Accidents happen all the time and can occur in a wide range of settings. From workplace slip and fall cases to vehicle accidents, and from nursing home injuries to medical malpractice, injuries and accidents can affect anyone, anywhere, and can lead to significant financial losses and serious bodily harm. According to the Centers for Disease Control and Prevention (CDC), there were roughly 40 million physician visits and almost 170,000 fatalities in the United States in 2017 due to accidents.
If you were injured in an accident, here is what you need to know about handling your own claim.
Collect Evidence and Identify the At-Fault Party
The first step in any personal injury claim is collecting evidence and identifying the at-fault party. The at-fault party or parties are the individuals or groups you hold responsible for the accident in which you suffered losses or injuries.
Identifying the at-fault party usually requires some form of proof. The proof you will need depends on the kind of accident or injuries in question. For example:
- Evidence for a vehicle accident can be a police accident report, accident photos, or video footage from the scene. You can also use cellphone usage data if you are trying to prove distracted driving, or vehicle speed and location data.
- For nursing home injuries, you can use eyewitness accounts of an accident or injury, proof of financial transactions to support a financial abuse claim, or proof of physical injuries such as X-rays or medical reports for a bodily harm claim.
- Maintenance logs–for vehicles, roads, or machinery–can be used to support a claim regarding injuries caused by faulty vehicles, roads, or machinery. Maintenance and service logs can also be used in slip and fall cases and premises liability claims.
- The testimony of a medical professional can be used–and is sometimes required–for medical malpractice cases.
- Workplace accidents can be proven using footage of the accident or safety and security records to determine whether or not an employer was up to code regarding worker safety.
Once you have evidence to prove that you suffered an accident or sustained injuries and can connect your accident and/or injuries to the actions of an at-fault party, you must evaluate your losses.
Evaluate Losses and Damages
The idea behind a personal injury claim is receiving compensation for the losses and/or damages you suffered because of the negligence, recklessness, or incompetence of another party. When submitting a demand letter to an at-fault party’s insurer seeking compensation, you need to highlight the losses that accrue from:
- Lost wages, including lost future wages or lower earning capacity.
- Medical treatment costs.
- Vehicle or property damage.
- Noneconomic damages such as a lower quality of life and pain and suffering.
Accurately assessing these damages is critical because an unfair claim demand will likely be denied outright, and an inadequate demand leaves you exposed to the risks of financial stress over time. According to the Centers for Disease Control and Prevention (CDC) Vital Signs publication, the costs of vehicle accidents can range from $3,300 to $57,000 depending on the severity of the victim’s injuries. These are substantial costs by any measure.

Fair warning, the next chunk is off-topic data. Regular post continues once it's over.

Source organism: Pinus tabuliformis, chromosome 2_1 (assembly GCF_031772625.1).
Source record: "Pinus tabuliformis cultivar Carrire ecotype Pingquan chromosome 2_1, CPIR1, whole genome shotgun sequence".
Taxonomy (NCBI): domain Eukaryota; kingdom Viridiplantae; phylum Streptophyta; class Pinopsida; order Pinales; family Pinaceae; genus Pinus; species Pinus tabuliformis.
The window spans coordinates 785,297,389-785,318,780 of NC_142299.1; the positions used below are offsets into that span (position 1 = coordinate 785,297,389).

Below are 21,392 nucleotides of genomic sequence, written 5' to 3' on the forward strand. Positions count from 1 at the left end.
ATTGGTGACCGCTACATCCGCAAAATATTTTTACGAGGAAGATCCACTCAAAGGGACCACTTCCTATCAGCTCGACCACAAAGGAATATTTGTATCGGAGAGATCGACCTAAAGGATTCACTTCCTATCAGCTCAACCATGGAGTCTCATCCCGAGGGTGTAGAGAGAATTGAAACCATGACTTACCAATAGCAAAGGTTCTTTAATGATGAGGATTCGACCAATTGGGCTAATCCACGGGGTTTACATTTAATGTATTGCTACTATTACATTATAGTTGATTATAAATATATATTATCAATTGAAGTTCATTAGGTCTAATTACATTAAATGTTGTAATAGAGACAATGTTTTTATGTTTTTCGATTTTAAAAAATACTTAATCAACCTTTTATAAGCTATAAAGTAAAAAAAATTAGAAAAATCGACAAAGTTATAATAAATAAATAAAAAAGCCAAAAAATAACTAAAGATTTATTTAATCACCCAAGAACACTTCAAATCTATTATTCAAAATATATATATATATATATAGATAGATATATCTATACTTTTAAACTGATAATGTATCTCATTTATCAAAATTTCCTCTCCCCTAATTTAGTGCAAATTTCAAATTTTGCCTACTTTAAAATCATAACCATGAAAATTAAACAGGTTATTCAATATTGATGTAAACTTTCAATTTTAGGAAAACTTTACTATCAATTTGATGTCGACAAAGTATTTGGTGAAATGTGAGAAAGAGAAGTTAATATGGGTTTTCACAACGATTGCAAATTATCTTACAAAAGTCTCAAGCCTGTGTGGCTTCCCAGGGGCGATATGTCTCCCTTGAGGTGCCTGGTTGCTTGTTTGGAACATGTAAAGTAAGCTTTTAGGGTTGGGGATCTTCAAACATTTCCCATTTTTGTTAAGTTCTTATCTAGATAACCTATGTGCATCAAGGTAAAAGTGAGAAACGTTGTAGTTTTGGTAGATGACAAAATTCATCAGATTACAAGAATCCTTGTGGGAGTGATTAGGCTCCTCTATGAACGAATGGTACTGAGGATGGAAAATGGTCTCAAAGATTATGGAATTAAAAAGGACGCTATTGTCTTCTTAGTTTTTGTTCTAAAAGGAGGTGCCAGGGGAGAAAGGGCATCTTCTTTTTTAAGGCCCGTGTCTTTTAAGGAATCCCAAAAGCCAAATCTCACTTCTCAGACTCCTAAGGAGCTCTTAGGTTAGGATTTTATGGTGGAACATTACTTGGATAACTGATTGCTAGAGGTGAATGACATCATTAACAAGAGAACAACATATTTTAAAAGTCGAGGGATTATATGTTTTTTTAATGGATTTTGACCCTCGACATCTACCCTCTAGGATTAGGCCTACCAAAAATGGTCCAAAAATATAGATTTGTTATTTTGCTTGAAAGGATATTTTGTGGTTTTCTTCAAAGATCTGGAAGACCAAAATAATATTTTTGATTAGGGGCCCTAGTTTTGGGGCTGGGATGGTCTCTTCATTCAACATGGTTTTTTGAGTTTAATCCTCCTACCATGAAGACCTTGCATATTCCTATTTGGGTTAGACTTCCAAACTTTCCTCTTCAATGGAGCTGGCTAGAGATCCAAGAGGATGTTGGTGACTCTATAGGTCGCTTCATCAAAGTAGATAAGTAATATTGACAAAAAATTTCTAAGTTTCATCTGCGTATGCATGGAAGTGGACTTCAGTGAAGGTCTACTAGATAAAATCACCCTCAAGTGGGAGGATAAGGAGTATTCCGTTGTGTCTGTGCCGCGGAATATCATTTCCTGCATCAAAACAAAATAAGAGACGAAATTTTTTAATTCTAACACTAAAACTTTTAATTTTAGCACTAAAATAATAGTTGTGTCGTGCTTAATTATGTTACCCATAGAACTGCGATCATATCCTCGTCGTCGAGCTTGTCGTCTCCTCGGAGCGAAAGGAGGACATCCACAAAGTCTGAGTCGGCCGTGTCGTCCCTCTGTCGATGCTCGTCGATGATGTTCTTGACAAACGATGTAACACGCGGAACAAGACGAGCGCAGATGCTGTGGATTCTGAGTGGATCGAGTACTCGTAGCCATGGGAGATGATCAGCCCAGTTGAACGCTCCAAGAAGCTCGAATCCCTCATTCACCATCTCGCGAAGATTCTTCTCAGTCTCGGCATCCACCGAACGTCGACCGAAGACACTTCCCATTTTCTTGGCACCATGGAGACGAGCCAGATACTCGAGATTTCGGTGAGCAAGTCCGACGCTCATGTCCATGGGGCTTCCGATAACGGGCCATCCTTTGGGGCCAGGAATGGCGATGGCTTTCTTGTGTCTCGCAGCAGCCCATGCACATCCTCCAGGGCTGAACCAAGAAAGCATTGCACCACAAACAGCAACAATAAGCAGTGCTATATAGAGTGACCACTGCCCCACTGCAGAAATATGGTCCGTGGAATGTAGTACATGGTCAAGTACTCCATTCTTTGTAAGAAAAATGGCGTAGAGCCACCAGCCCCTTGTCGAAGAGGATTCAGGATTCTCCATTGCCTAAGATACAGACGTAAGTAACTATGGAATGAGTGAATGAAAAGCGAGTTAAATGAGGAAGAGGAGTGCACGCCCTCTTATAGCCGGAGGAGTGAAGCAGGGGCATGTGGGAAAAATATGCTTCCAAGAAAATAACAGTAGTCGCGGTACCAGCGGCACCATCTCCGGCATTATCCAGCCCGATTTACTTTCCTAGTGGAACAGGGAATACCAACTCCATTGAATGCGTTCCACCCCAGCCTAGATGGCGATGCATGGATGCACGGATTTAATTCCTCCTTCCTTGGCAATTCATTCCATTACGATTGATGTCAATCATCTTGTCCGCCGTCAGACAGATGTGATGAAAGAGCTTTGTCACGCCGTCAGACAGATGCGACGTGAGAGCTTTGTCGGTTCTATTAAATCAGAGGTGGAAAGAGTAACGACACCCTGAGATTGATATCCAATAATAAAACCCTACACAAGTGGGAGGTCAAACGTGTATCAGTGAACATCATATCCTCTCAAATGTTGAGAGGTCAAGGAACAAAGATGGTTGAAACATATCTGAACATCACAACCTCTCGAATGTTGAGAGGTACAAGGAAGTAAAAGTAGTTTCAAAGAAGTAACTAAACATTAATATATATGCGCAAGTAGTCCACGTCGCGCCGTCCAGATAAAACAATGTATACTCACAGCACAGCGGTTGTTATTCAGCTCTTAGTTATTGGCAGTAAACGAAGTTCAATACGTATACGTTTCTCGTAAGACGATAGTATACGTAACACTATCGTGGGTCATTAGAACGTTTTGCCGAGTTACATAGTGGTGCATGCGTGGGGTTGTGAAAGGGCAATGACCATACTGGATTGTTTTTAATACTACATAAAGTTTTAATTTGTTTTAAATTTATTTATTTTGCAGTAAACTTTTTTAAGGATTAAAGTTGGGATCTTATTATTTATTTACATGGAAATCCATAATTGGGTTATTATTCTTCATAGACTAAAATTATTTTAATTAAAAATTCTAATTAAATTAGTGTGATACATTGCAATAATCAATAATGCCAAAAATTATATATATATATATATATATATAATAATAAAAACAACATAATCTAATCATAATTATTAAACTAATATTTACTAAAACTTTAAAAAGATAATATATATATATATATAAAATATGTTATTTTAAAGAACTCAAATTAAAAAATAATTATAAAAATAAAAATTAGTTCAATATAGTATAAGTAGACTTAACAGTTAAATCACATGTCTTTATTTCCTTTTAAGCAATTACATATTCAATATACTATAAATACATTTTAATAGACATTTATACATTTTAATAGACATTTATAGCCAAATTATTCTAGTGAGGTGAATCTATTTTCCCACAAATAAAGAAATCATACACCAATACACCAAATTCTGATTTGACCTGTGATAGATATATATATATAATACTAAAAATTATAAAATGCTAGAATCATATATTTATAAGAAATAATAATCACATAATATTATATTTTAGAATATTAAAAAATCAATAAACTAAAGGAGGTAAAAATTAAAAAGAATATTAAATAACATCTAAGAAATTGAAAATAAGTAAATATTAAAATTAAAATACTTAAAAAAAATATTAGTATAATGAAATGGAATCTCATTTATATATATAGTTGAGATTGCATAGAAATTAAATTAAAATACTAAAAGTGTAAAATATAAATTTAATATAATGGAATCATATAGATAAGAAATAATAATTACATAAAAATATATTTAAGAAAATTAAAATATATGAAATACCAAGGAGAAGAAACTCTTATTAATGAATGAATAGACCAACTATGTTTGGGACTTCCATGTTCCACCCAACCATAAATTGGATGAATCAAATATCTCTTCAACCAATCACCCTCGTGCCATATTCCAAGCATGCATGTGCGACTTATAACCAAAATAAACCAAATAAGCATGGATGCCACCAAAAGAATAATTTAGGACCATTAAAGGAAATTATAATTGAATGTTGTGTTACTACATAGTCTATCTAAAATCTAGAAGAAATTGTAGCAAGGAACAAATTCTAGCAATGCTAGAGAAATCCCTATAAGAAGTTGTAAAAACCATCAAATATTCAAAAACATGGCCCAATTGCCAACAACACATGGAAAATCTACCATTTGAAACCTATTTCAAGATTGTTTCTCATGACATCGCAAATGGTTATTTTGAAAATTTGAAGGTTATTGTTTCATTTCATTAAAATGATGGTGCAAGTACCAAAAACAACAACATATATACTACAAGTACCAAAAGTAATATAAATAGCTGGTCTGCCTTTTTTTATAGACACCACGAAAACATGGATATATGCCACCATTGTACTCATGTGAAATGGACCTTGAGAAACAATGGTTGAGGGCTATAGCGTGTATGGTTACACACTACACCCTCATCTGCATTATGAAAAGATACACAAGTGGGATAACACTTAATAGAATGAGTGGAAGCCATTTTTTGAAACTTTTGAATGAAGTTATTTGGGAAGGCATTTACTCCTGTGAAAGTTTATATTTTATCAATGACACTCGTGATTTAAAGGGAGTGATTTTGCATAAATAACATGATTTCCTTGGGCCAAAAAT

Prove Liability and File a Claim
The final step is proving liability of the at-fault party identified in the first step and connecting that party’s actions–or negligent inaction–to the injuries and/or damages identified and quantified in the second step. To win a personal injury claim, you must be able to prove that:
- The at-fault party owed you a duty of care of safety within the bounds deemed fair by law in the context of your accident.
- The at-fault party breached the duty of care in some way.
- The breach in the duty of care led to an accident.
- You suffered losses, damages, or injuries because of the accident.
For vehicle accidents, the duty of care can be interpreted as driving safely and abiding by the law when operating a vehicle. For medical malpractice cases, it can be interpreted as having the experience, knowledge, and credentials to treat patients with specific illnesses.
If you can connect a breach of the duty of care to an accident and connect an accident to injuries and specific losses and damages, you will likely be able to file a compensation claim. This last step requires submitting your evidence, arguments supporting your claim, and a letter of intent to sue to the at-fault party’s insurer so they can review your case.
If you were involved in a hit-and-run or had an accident with a party that was not insured, it can be hard to win compensation of any type. This is because Indiana is an at-fault state and you typically cannot seek compensation from your own insurer for an accident unless you have uninsured or underinsured motorist coverage. The insurance coverage policies that apply to your accident will vary from case to case.
Contact Our Office to Learn More About Personal Injury Claims
The Sevenish Law Firm, P.C. focuses exclusively on personal injury cases. Unless you understand relevant personal injury and insurance laws and know how to collect evidence and present a compelling case for compensation, you run the risk of having your claim denied. To learn more about what you need to know about handling your own claim or for assistance with a claim, please call us today at (317) 743-7971.